On July 29, 2009, the Union Minister of State for Home Affairs, Ajay Maken, informed the Rajya Sabha (Upper House of Parliament) that Jharkhand alone accounted for over one third of the Naxalite (Left-Wing Extremist, LWE) violence witnessed by the country in 2009, with as many as 395 incidents reported in the State between January 1 and July 23, 2009. This compares with 484 incidents through 2008.
As with much emanating from the Government, unfortunately, these numbers – or the alternative data given by the State – appear to be somewhat dodgy. The Inspector General of Police (IGP), S. N. Pradhan, the then Spokesperson of Jharkhand Police, disclosed on August 9, 2009, that there had been 228 Maoist attacks till the end of July 2009, as compared to the 245 recorded in 2008 over the same period. He also disclosed that as many as 20 of the ‘most-wanted’ Maoists had been killed in 61 encounters, and that 261 Maoists had been arrested during the year, till July 2009. Pradhan asserted, further, "Maoist infested State of Jharkhand has seen a fall in the number of attacks as compared to the last year. There has been a decline in Maoist violence in Jharkhand State. The success against the banned Communist Party of India-Maoist is a result of credible intelligence."
The decline in incidents notwithstanding, Jharkhand remains in the grip of high levels of Maoist violence, which is becoming increasingly more lethal. According to the South Asia Terrorism Portal (SATP) database, there has been 177 fatalities in the State, with at least 18 major incidents (incidents in which three or more persons were killed) of Maoist related violence recorded till October 22, 2009. The dead included 59 civilians, 54 Security Force (SF) personnel and 64 Maoist insurgents. During the corresponding period in 2008, the State accounted for 117 fatalities, including 39 civilians, 32 SF personnel and 46 insurgents.
The worst of the Maoist attacks on the SFs in 2009 included:
June 12: At least 13 SF personnel were killed in two separate attacks by CPI-Maoist cadres in Bokaro District.
June 10: 11 Policemen, including a Central Reserve Police Force Inspector, were killed and six others were injured, when CPI-Maoist cadres triggered a landmine explosion targeting their vehicle in West Singhbhum District.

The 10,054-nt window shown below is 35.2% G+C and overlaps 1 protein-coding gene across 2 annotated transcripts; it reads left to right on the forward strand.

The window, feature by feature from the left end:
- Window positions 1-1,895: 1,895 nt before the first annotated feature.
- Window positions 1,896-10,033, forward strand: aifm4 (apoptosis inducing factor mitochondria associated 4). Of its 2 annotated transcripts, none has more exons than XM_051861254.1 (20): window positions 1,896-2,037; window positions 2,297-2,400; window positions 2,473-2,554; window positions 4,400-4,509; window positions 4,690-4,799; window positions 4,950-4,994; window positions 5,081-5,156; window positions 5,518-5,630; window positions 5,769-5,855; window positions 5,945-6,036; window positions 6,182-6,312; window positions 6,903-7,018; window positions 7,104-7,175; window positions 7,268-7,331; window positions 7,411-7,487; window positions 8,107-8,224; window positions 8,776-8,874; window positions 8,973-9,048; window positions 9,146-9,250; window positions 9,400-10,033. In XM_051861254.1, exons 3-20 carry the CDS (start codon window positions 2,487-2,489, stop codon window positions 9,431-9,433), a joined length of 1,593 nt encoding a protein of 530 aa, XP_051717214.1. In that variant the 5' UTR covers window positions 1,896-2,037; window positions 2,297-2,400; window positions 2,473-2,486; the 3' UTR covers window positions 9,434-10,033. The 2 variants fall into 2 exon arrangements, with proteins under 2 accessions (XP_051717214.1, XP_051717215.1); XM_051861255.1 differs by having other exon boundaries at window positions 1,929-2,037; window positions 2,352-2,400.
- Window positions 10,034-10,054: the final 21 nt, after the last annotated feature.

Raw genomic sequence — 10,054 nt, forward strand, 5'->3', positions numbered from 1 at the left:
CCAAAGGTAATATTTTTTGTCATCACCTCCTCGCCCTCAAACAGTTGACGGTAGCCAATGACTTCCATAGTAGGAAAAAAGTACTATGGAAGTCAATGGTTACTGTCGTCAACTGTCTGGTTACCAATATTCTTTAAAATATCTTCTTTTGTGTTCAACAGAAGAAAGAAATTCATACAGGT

April 16: Cadres of the CPI-Maoist blew up a paramilitary Border Security Force (BSF) bus ferrying BSF personnel from Ladhup to Arah at a place about 125 kilometres from capital Ranchi in Latehar District, killing seven BSF personnel, one helper and the civilian driver of the bus.
In one of their more brutal acts, the Maoists beheaded Police Inspector (Special Branch) Francis Induwar, posted in the Khunti District. The extremists had abducted him on September 30, 2009, and the Police recovered his body at around 9.15am (IST), on October 6 on the Jamshedpur-Ranchi Highway. A note pinned to the body declared that the Police could expect more of the same treatment if Maoist demands were not met. Notably, the Maoists were reportedly demanding the release of two prominent leaders, Kobad Ghandy and Chatrodhar Mahato, who were arrested by the security agencies in Delhi and West Bengal respectively.
The Maoists have also been carrying out widespread killings of civilians, branding many as Police informers. In one of the worst such incidents, the Maoists killed five villagers at Pundigiri under Tamar block, 45 kilometres from Ranchi, in the night of September 6. Earlier, on August 28, four persons, including a 12-year-old girl and a woman, were killed and another was injured by CPI-Maoist cadres, who raided the victims’ home on the outskirts of Ranchi. Beyond these murders, there is a widespread campaign of intimidation and extortion, particularly industries and business establishments operating in this mineral rich State. On October 13, 2009, for instance, two officers of the Panem Coal Mine Project at Amrapara in the Pakur District were shot dead by CPI-Maoist cadres, while they were on a morning walk. On April 5, 2009, the extremists had killed four security guards of the Abhijeet Group at the site office of the group's proposed power plant at Chakla village in Latehar District.
Jharkhand, which had not witnessed any attacks on mobile towers till 2007, saw nine such attacks in 2008, according to a Ministry of Home affairs report. The SATP database has already recorded nine attacks on telephone towers in 2009. Further, frequent bandh (general shutdown) calls and extortion drives by the Maoists continuously hamper the economy, and have frequently brought it to a standstill. On October 12, 2009, for instance, the Maoists enforced the closure of hundreds of stone mining and crusher units situated in the vast stretch under Shikaripara block (administrative division) of Dumka District by putting up posters at various places at Pindargarhia and Haripur Chowk. They warned the owners of the stone mine and crusher units to support the shutdown failing which they would have to face dire consequences.